A serious economic depression during the Gilded age.

Exact DefinitionEdit

The Panic of 1893 was a serious economic depression during the Gilded age. The panic was marked by the collapse of shaky railroad financing which set off a series of bank failures. The Sherman Silver Purchase Act of 1890, along with the protectionist McKinley Tariff of 1890, have been blamed for the panic.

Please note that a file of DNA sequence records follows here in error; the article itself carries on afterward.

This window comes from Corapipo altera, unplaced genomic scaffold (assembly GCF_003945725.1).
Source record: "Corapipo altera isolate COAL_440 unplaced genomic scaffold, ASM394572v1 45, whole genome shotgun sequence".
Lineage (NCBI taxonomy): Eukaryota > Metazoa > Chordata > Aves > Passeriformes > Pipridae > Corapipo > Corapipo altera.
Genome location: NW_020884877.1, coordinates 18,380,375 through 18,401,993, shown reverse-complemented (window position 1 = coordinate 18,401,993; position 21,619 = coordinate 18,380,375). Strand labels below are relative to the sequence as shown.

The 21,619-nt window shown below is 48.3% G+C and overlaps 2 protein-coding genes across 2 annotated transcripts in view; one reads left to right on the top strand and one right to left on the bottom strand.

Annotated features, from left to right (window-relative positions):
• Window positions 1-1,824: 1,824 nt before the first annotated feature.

Farms failed because of the fall in commodities prices. The railroad industry was turned upside down, killing off at least 25% of competition. Many people abandoned their homes and came west. Many of the western silver mines closed and a large number were never re-opened. The U.S. treasury reserve also fell to a dangerously low level and forced the government to seek aid from business.

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